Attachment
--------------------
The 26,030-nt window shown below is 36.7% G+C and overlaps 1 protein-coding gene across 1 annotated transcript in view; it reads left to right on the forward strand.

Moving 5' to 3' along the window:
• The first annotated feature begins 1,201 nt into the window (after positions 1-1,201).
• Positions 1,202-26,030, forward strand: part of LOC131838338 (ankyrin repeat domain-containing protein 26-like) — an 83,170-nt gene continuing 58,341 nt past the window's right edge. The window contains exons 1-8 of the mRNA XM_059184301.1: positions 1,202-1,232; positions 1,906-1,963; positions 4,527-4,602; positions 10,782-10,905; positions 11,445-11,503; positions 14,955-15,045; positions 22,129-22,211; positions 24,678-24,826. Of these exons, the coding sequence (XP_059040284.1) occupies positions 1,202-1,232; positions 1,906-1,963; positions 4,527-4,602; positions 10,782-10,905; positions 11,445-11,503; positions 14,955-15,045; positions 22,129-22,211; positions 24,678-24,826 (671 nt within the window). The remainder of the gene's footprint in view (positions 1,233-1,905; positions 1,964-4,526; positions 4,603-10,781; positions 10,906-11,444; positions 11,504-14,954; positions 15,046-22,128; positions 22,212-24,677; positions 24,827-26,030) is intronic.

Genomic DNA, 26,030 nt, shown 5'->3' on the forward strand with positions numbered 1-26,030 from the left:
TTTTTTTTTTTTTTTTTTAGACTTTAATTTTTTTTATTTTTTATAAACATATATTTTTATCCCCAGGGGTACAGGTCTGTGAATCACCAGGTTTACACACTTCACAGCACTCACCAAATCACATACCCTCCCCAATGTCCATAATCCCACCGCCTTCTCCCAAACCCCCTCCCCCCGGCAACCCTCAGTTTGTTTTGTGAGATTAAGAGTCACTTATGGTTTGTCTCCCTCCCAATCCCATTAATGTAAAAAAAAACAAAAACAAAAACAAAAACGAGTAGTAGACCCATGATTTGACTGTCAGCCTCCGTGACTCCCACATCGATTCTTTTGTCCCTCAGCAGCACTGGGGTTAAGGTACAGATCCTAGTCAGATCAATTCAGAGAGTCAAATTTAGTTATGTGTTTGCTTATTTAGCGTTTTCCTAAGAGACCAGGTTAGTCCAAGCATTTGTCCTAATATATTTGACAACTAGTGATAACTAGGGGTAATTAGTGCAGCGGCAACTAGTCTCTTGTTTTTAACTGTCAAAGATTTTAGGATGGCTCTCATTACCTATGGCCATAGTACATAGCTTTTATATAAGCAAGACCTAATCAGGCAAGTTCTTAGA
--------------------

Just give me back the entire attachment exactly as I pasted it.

The 26,030-nt window shown below is 36.7% G+C and overlaps 1 protein-coding gene across 1 annotated transcript in view; it reads left to right on the forward strand.

Moving 5' to 3' along the window:
• The first annotated feature begins 1,201 nt into the window (after positions 1-1,201).
• Positions 1,202-26,030, forward strand: part of LOC131838338 (ankyrin repeat domain-containing protein 26-like) — an 83,170-nt gene continuing 58,341 nt past the window's right edge. The window contains exons 1-8 of the mRNA XM_059184301.1: positions 1,202-1,232; positions 1,906-1,963; positions 4,527-4,602; positions 10,782-10,905; positions 11,445-11,503; positions 14,955-15,045; positions 22,129-22,211; positions 24,678-24,826. Of these exons, the coding sequence (XP_059040284.1) occupies positions 1,202-1,232; positions 1,906-1,963; positions 4,527-4,602; positions 10,782-10,905; positions 11,445-11,503; positions 14,955-15,045; positions 22,129-22,211; positions 24,678-24,826 (671 nt within the window). The remainder of the gene's footprint in view (positions 1,233-1,905; positions 1,964-4,526; positions 4,603-10,781; positions 10,906-11,444; positions 11,504-14,954; positions 15,046-22,128; positions 22,212-24,677; positions 24,827-26,030) is intronic.

Genomic DNA, 26,030 nt, shown 5'->3' on the forward strand with positions numbered 1-26,030 from the left:
TTTTTTTTTTTTTTTTTTAGACTTTAATTTTTTTTATTTTTTATAAACATATATTTTTATCCCCAGGGGTACAGGTCTGTGAATCACCAGGTTTACACACTTCACAGCACTCACCAAATCACATACCCTCCCCAATGTCCATAATCCCACCGCCTTCTCCCAAACCCCCTCCCCCCGGCAACCCTCAGTTTGTTTTGTGAGATTAAGAGTCACTTATGGTTTGTCTCCCTCCCAATCCCATTAATGTAAAAAAAAACAAAAACAAAAACAAAAACGAGTAGTAGACCCATGATTTGACTGTCAGCCTCCGTGACTCCCACATCGATTCTTTTGTCCCTCAGCAGCACTGGGGTTAAGGTACAGATCCTAGTCAGATCAATTCAGAGAGTCAAATTTAGTTATGTGTTTGCTTATTTAGCGTTTTCCTAAGAGACCAGGTTAGTCCAAGCATTTGTCCTAATATATTTGACAACTAGTGATAACTAGGGGTAATTAGTGCAGCGGCAACTAGTCTCTTGTTTTTAACTGTCAAAGATTTTAGGATGGCTCTCATTACCTATGGCCATAGTACATAGCTTTTATATAAGCAAGACCTAATCAGGCAAGTTCTTAGA